December 1, 2017; University World News
As Karen McGregor writes in University World News, Nancy Cantor, chancellor at Rutgers University-Newark in New Jersey, is “recognized globally as an advocate for the public mission of universities as ‘anchor institutions’ that collaborate with partners from across the economy to fulfill the promise of higher education as an engine of innovation and social mobility.” In October, Cantor spoke on this theme at an international leadership gathering in Stellenbosch, South Africa, held in partnership with the US-based Kresge Foundation.
In her talk, Cantor emphasized the contradictory nature of economic development in her home city of Newark: “On the one hand, there is systemic…poverty, racism, discrimination and disinvestment that has gone on for decades, while on the other hand there is enormous growth.”
In that context, Cantor said that the path forward for the university is to pursue a public mission, the “anchor institution potential as we call it” to “both generate equitable economic prosperity and growth, and leverage the diverse talent around us to build a more equitable future.”
At NPQ, we wrote about the anchor institution movement this past October, when we covered the winding down of past efforts at Syracuse University, a school where Cantor was president for nine years prior to coming to Newark. While Syracuse University has dialed down its anchor mission work, in the past two years, more than 450 chancellors, led by the national organization Campus Compact, have signed a document that calls on their universities to “embrace our responsibilities as place-based institutions.” The idea of pursing an anchor institution mission was also a central theme of this fall’s Coalition of Urban and Metropolitan Universities (CUMU) conference, as this summary makes clear.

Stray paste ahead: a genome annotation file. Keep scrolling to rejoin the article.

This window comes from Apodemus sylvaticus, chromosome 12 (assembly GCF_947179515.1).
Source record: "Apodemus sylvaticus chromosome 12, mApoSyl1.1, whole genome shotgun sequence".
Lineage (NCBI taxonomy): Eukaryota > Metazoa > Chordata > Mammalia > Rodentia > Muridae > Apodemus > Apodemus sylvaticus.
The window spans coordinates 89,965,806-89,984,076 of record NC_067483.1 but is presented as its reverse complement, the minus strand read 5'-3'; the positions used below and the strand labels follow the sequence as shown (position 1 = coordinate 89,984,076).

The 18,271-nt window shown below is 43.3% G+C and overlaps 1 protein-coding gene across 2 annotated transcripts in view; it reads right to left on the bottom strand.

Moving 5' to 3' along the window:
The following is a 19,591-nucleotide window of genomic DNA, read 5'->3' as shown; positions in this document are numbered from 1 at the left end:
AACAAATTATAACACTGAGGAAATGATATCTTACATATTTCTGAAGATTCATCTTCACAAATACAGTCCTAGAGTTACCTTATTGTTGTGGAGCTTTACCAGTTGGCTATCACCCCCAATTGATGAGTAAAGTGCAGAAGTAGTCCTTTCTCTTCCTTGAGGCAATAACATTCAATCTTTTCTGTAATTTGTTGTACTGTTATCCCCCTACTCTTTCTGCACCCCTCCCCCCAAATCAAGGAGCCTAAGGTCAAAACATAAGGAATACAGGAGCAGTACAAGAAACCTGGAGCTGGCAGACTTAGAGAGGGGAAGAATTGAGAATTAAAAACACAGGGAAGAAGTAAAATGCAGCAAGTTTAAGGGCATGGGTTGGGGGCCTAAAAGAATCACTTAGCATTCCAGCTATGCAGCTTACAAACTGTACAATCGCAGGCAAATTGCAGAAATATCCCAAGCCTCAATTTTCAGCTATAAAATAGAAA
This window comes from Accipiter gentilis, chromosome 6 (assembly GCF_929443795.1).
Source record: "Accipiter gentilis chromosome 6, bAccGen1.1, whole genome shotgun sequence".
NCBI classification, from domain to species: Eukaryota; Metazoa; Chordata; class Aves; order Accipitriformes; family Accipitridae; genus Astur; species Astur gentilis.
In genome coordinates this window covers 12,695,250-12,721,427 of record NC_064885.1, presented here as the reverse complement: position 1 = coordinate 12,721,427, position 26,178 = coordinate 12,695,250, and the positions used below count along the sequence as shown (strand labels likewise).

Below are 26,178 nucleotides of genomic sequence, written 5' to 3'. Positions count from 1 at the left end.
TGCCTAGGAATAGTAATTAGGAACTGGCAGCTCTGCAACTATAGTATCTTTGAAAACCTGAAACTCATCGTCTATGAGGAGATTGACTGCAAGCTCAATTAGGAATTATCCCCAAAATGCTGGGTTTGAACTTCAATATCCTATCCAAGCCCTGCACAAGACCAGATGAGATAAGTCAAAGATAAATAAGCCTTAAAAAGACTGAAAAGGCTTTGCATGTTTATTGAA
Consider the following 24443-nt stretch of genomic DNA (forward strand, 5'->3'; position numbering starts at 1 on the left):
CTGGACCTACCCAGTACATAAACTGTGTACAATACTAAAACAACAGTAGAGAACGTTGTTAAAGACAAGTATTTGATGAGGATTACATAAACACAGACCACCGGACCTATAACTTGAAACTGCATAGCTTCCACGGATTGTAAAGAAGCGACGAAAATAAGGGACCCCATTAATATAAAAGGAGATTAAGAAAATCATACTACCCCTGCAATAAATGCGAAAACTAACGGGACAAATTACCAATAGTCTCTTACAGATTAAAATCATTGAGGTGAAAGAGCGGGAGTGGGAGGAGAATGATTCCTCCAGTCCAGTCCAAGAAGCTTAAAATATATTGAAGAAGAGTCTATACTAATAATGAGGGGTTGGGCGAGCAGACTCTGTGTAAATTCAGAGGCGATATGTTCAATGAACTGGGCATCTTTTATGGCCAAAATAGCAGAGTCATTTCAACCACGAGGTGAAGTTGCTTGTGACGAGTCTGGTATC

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In short, despite hiccups and missteps, the idea of a university having an anchor mission has become popular. But Cantor cautioned that it is not enough for a university to declare itself to be an anchor institution. It has to change core processes and act like one.
Acting like an anchor institution, Cantor said, involves moving “from an exclusion mindset about what universities are, a selective mindset, to an inclusive mindset.” For Cantor, this means moving beyond meritocracy, where students with high grades and test scores are admitted and later graduate. Or, as Cantor put it, “Universities take an input that is already made, hope they do not mess it up, and then throw it out as output that we have so-called educated. I’m giving you the extreme version.” Instead, Cantor added, “We have to transition to what John Dewey called ‘cultivators of talent.’ Education is about cultivating, not about taking something already made.”
Universities also need to pursue diversity and inclusion as “core to our mission of excellence,” Cantor said. As an example, Cantor rhetorically asked, “How,” in a city like Newark, “do you address a criminal justice system of mass incarceration without fully reaping the insights of a diverse group of talented leaders and citizens who grapple with that on the ground every day?”
As McGregor notes, Cantor and Earl Lewis, president of the Andrew W. Mellon Foundation, are editing a series of books titled Our Compelling Interests, which seeks to outline “the ways in which inclusivity, prosperity, and the very strength of democracy are enhanced by diversity.”
Cantor added that university leaders often think of diversity as a concept to be “sold” to the public. But actually, Cantor argued, “It is more about messaging towards ourselves. We have to buy back fully. And in doing that we are saying that we will become more inclusive of more talent, and that we will become more anchored in place—which does not mean we are parochial; it means we are more aware of the world around us, of who is around us, of who we are.”—Steve Dubb